Violence in New Religious Movements

Topics: Religion, Charismatic authority, Leadership Pages: 10 (3642 words) Published: March 15, 2013

The Jonestown massacre of 1978, the Waco debacle of 1993, the mass murder-suicide of the Solar Temple in 1994, the Aum Shunrikyo subway poisonings in 1995 and the suicide of thirty-nine members of the Heaven's Gate cult in 1997 are possibly the most well-known and shocking cases of cult violence.

The relationship between NRMs and violence has now been in the public interest for a long time - pushed and nourished by multiple incidents of mass violence like collective suicides, acts of terrorism, murders and various other acts. These events have raised a number of questions on the dangers, real or supposed, of these groups, for individuals as well as for society. Opinions diverge however on these actions and numerous hypotheses have been put forward to explain them. If certain authors explain them by dysfunctions inherent to such groups, others prefer to say that we are dealing here with the social construction of a marginal problem.

In this essay we will try to understand what circumstances and conditions have driven these NRMs to act violently and to make them famous for the violent way they have come to an end, more than for anything else. To understand these tragic actions we will first have a look at the apocalyptic beliefs of NRMs which play an important role in their way of becoming violent. Secondly, we will examine in how much the charismatic leadership is responsible for these outcomes and thirdly how social encapsulation fosters the violent outcome. At last, some insights from social psychology may help to reconstruct what went wrong and why so many people have died.

2.Exogenous and endogenous factors

Criminality and insanity are being loomed large in the media binge that always follows a violent ending of an NRM. “How else could one account for the implausibility of people choosing to die for their religious beliefs in our seemingly secular age?” Journalists usually emphasize the dreadful and often lethal outcome; but these are only fragments and rumors which circulate in the press as facts. To fully understand how or why these tragic events happen, we have to take a more systematic approach of study of the groups involved. Researchers have found out that each tragedy is “the result of the confluence of a rather idiosyncratic set of factors” so therefore it is not easy to draw general conclusions. But nevertheless there are some incidents that seem to have been similar in all the NRMs concerning violence. Robbins and Anthony point out that the outbreak of violence can be traced back to a “diverse array” of external circumstances, the ‘exogenous factors’ and “internal processes”, called ‘endogenous factors’. They illustrate their point with the examples of The Peoples Temple which only required the turn up of a congressman at Jonestown to cause the deathly ending, whereas in Waco the BATF had to break down the walls of the compound with armored vehicles and the insertion of CS gas to cause the violent ending. Therefore the amount of exogenous factors was much smaller at Jonestown compared to Waco, or the other way round, Waco was less internally instable then the community in Jonestown. Analysts have now, after having surveyed the limited literature available, continuously linked the three most important features of NRMs to the outbreak of violence: 1)Apocalyptic beliefs or at least world-rejecting beliefs;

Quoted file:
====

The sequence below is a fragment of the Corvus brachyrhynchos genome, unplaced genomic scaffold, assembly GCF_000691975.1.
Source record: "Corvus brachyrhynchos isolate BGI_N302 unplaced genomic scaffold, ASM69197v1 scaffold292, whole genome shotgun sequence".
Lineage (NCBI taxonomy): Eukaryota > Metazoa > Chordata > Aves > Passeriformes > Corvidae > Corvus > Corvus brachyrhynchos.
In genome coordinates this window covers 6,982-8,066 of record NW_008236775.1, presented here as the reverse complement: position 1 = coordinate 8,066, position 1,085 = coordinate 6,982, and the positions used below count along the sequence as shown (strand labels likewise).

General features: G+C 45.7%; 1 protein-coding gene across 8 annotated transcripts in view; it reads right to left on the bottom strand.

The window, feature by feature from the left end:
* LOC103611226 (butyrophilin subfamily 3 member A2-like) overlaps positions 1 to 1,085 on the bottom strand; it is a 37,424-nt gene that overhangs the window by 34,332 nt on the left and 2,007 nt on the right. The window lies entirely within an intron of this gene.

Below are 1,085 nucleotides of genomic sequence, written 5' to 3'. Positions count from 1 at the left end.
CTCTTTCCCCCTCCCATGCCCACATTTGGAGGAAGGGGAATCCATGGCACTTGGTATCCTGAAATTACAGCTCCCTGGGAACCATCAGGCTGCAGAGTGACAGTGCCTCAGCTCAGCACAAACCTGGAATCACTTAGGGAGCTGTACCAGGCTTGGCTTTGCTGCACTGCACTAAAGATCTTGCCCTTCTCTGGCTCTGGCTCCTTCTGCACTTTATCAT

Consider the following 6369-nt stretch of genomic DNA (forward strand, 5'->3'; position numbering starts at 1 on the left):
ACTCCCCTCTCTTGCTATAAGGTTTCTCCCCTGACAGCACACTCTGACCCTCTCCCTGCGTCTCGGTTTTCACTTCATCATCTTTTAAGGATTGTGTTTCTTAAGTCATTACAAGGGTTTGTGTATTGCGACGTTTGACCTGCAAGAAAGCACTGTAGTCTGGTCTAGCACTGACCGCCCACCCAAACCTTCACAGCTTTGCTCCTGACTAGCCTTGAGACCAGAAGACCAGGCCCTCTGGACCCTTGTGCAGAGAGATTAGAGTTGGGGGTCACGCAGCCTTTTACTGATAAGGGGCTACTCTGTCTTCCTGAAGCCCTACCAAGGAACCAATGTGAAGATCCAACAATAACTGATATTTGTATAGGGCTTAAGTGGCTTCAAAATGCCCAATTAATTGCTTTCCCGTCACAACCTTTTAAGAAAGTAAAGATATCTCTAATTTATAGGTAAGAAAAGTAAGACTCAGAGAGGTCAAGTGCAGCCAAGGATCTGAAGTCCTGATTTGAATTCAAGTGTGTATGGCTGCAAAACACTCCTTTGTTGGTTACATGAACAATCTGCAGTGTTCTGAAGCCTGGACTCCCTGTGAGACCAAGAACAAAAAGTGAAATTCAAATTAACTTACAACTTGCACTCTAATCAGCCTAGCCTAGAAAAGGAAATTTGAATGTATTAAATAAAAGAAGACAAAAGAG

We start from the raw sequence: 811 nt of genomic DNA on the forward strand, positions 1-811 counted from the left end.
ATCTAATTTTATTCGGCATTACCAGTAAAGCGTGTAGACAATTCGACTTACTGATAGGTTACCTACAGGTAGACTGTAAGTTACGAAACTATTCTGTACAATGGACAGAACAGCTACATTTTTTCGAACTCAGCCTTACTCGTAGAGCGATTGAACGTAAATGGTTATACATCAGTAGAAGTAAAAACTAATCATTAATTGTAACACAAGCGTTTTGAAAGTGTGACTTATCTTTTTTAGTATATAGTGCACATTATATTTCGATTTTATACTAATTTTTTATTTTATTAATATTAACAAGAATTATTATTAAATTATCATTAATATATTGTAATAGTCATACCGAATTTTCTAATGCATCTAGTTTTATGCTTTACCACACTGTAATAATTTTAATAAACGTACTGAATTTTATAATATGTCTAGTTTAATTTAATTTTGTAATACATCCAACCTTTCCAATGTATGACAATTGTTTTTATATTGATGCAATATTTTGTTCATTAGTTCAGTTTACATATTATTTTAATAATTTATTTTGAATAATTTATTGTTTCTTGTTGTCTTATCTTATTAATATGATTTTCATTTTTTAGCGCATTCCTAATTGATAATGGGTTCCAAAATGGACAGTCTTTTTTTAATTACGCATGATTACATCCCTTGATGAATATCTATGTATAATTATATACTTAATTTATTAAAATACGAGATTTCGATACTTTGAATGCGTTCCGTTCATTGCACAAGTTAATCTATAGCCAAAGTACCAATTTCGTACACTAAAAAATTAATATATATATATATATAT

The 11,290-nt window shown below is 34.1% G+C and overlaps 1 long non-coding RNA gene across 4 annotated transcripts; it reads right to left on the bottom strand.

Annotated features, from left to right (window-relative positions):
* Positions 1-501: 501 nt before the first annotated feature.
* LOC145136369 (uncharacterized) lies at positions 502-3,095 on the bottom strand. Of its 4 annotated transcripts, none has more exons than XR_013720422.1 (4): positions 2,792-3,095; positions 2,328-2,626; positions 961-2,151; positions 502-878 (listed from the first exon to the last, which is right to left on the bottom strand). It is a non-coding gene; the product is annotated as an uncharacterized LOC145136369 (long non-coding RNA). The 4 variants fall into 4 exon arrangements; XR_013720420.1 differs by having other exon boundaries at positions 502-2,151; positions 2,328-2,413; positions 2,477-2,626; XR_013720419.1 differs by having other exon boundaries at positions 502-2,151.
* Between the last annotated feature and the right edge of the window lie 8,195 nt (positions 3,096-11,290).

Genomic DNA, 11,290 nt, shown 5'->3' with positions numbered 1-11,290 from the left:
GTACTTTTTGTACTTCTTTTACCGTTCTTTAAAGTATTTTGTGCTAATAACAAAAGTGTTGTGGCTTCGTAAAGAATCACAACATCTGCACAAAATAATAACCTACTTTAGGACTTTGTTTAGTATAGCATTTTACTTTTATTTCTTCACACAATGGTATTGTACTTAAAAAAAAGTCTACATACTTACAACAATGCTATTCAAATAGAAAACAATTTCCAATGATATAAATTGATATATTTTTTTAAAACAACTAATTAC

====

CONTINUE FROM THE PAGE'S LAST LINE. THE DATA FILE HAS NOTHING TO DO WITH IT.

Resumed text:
2)Heavy investments in charismatic leadership;
3)Processes of social encapsulation that may lead to problems of symbolic boundary maintenance. These three endogenous factors are said to cause some of the essential conditions that apparently are necessary to lead to tragic incidents of violence in NRMs. 3.Apocalyptic Beliefs

500, 999, 1100, 1200, 1245, 1260, 1420 1528, 1656, 1734, 1844, 1874 - all these years were supposed to bring ‘the end’! The number of self-proclaimed ‘prophets’ is endless and has existed since Jesus promised that he would return...
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